Recent archaeological research at Thomas Jefferson’s Monticello is revolutionizing our understanding of the plantation landscape and the lives of Jefferson and the enslaved people who created it. Archaeological evidence reveals dynamic changes in agricultural ecology, slave labor routines, settlement patterns, and household organization during the century that followed the demographic expansion of Old-World people into the region in the early-eighteenth century. These changes were the outcome of the often conflicting social and economic strategies adopted by slave owners and enslaved people, as they struggled to improve their families’ lives in face of unpredictable Atlantic markets and political competition, as well the unforeseen local consequences of their own past behavior.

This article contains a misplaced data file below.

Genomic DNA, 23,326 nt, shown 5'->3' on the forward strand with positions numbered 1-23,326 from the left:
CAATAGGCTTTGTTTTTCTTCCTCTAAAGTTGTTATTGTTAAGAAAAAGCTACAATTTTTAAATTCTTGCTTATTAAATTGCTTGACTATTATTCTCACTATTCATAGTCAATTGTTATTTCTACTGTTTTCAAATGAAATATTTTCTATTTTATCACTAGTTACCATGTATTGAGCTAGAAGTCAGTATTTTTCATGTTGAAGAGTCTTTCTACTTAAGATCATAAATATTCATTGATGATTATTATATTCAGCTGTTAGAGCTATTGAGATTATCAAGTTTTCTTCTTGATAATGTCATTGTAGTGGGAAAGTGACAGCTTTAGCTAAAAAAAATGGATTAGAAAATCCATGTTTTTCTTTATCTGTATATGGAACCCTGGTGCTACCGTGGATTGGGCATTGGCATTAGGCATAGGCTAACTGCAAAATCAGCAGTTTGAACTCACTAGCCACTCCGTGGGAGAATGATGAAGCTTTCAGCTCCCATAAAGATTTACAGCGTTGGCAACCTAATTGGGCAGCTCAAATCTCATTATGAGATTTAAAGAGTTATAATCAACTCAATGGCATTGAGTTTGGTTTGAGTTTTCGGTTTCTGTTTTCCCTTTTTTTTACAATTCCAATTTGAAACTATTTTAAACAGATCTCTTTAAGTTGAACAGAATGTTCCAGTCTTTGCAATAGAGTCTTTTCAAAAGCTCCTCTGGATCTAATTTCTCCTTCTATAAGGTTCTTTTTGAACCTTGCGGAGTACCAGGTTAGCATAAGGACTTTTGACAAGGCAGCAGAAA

Changes in Agriculture at Jefferson’s Home and Its Effect on Slavery: New Archaeological Discoveries. An AIA-New York Society Lecture by Fraser Neiman, Director of Archaeology, Monticello
Segal Theater, 6:30pm, Reception to follow